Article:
The concurrent release is detracting from Nigel Dupree, son of Jackyl frontman Jesse James Dupree, instead of giving the album some extra lift. The connection has proven much more promising on the road as the father and son tour together, but there is still a risk that some will miss what is happening here.
This isn't the same Nigel Dupree Band that conjured up memories of 80s rock and roll in 2009. Up To No Good shows more standalone promise, especially from Nigel Dupree who sounds more and more like a brawling, soulful Southern rock performer than a throwback singer.
His vocals have matured considerably. The band's lineup has changed since their initial introduction. And although Up To No Good feels a little slow instead of like a breakout album, Dupree has set himself in a better direction.
Dupree sounds more soulful and less like a revivalist.
Three years ago, Dupree really wanted to show that rock and roll can carry a smoother sound than the rattling angst that became the standard one decade later. I don't know if he has that opinion anymore. The debut was too simple for its own good. Up To No Good adds some missing swagger.
In advance of the album in June, Dupree released the first single (on the same day Jackyl released a single). I didn't think much about it when I first heard it then. But after hearing the album, it made sense as a reintroduction. If nothing else, Tumbleweed proves Dupree has the right pipes.
The song also has a classic kickback Southern rock sound. It's a good tune to set the benchmark, even if it doesn't have any standout moments for instruments. The real attention is given to Dupree's voice, highlighting the Southern grit you might expect from Kennesaw, Georgia.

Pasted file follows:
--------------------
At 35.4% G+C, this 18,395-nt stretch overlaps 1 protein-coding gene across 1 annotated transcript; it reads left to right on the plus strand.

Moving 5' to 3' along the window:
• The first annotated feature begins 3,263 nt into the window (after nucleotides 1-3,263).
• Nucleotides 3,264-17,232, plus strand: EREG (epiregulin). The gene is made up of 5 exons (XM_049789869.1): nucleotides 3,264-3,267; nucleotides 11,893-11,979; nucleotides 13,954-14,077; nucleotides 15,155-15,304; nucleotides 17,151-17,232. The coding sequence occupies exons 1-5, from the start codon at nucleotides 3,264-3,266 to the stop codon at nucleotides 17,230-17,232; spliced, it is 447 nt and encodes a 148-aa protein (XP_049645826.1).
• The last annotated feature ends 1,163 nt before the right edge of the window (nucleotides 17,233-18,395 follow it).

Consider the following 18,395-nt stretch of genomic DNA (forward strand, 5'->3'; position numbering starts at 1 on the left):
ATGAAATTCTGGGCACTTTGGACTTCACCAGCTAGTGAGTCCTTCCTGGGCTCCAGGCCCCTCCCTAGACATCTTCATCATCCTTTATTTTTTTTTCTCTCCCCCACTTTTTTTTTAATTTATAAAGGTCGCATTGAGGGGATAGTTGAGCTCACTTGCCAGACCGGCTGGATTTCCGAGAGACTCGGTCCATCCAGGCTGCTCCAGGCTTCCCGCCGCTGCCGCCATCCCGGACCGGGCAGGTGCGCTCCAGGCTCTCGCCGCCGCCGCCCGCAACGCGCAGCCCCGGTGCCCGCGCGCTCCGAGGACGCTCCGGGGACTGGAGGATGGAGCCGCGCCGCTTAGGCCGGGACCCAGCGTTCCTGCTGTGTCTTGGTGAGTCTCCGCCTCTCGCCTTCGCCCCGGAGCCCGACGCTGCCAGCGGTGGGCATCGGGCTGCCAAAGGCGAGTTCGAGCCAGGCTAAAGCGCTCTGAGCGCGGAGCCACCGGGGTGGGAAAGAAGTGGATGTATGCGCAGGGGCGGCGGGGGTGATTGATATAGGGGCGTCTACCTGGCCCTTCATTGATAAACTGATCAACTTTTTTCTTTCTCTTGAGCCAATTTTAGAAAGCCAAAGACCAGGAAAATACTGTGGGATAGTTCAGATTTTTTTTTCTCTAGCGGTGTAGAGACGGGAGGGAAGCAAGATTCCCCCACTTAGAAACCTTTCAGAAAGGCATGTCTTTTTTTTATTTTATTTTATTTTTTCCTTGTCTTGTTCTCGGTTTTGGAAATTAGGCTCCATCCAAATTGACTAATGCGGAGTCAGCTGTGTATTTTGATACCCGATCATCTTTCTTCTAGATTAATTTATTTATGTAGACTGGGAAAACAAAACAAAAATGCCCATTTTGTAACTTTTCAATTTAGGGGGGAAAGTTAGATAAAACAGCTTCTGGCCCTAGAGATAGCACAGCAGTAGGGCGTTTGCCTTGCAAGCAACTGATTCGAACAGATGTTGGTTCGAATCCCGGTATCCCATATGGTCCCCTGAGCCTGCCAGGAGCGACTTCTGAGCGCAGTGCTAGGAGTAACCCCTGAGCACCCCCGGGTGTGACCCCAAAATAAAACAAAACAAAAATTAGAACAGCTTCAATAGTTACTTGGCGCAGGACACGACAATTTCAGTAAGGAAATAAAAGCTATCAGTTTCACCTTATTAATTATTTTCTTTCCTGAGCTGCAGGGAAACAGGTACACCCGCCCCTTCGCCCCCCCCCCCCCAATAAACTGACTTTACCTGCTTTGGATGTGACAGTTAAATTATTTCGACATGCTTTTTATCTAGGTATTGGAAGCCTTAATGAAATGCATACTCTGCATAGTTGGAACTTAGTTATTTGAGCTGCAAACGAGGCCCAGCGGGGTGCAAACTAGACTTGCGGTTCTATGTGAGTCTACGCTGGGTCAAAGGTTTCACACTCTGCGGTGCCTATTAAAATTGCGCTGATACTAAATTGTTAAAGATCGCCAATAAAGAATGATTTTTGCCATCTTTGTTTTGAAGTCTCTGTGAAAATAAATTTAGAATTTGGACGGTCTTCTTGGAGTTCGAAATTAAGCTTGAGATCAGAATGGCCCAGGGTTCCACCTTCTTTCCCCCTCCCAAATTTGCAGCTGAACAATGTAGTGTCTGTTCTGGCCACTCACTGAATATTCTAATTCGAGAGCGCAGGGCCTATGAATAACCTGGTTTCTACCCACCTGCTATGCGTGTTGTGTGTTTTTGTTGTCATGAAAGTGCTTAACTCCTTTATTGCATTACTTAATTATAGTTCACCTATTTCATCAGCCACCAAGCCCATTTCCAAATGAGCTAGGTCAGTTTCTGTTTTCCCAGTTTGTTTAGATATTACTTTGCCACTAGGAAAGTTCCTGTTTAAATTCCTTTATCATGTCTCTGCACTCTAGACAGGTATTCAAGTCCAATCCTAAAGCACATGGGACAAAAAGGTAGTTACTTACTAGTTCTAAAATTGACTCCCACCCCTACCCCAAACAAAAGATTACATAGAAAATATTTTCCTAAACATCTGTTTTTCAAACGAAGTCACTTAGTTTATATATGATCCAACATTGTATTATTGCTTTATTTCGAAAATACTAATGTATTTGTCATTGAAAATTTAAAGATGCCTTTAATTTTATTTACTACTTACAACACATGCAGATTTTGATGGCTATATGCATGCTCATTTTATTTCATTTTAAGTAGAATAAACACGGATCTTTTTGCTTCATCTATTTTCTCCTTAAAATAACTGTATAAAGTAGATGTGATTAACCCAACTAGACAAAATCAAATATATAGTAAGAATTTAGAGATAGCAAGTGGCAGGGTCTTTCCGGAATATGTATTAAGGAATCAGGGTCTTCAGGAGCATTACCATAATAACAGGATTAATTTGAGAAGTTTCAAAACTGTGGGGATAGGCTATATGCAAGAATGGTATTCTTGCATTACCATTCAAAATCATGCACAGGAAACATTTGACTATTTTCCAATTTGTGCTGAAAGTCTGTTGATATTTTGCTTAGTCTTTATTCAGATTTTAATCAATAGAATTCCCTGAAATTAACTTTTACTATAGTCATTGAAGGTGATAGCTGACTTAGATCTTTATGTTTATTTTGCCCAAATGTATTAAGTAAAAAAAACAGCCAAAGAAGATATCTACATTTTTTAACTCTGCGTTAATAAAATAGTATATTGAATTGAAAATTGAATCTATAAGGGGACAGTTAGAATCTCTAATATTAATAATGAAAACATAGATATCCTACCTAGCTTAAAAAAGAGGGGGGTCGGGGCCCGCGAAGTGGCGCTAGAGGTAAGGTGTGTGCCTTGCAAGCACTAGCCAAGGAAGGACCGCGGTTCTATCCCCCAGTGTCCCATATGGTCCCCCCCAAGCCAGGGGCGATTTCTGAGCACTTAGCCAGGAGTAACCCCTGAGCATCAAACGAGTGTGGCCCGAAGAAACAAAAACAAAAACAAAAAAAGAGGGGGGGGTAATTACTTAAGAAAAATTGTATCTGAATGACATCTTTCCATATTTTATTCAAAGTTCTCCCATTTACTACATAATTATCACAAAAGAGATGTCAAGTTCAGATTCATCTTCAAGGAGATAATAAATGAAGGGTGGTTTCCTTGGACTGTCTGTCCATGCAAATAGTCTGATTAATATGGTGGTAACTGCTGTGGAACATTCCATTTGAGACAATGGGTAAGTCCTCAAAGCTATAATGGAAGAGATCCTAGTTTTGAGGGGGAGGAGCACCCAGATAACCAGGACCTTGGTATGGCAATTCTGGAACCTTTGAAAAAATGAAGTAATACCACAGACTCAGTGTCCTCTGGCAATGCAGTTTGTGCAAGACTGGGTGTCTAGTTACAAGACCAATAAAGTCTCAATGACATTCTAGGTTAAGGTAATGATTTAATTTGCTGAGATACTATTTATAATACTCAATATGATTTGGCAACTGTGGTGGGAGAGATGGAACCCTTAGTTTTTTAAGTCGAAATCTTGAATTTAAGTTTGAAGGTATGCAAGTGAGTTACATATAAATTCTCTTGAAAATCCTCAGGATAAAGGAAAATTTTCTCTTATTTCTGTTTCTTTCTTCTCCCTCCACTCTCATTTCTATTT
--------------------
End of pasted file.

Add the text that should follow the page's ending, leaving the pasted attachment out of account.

Contrast that with the first track, Attitude. It has more power, better hooks, and is a stronger song for it. It can easily be cast as a three-chord Southern rock song, alternating between verse and sing-along chorus. It also has a great riff and memorable solo kicking in halfway through the song.
Way down the track list, Blur is a great small town girl meets worldly rocker closer. It chugs along steadily but eventually works in another guitar solo. During live shows, it's not uncommon for Dupree to throw in some extra finesse. Either way, Blur lingers after it's over.
Along with those, check out Chooser, a rock ballad of sorts about drifting apart. Like Control, which covers the fears and frustrations that come with growing up, it's about change. Change is easily the most common thread on the album.
Change is also why you can expect great things from Nigel Dupree.
Dupree, naturally, grew up with music. He was so immersed that sometimes he would join his dad on tour and if he didn't make it home on Monday, they asked his teachers to FedEx his homework. It was this upbringing, a stark contrast to his dad's experience, that attracted Nigel to a career in music.
He and his dad remain close, and it's no surprise that his dad has been very much involved in the work. But as much as things have stayed the same, other things have changed. Dupree isn't the kid who looked starry-eyed after playing the stages once populated by his 80s rock idols.
Nowadays, he owns the stage and you can hear it in the music. While the debut was technically fine, the new release proves Dupree feels the music too. Kudos to the new lineup too. David Buchanan, Alex Foretich, and Sebastian Anderson lend something new to the music that I didn't hear before.
Up To No Good By Nigel Dupree Beats 4.8 On The Liquid Hip Richter Scale.
If Nigel Dupree continues to push those Southern roots and relax into a grittier, honest sound, headline attention is only an album or so away. What might be working here is the discovery that the influences of the 80s, not being influenced by the 80s, is where some of the best music started.
Up To No Good by Nigel Dupree is available on iTunes. You can find Up To No Good on Amazon or order the CD from Barnes & Noble. For tour information, visit the band on Facebook.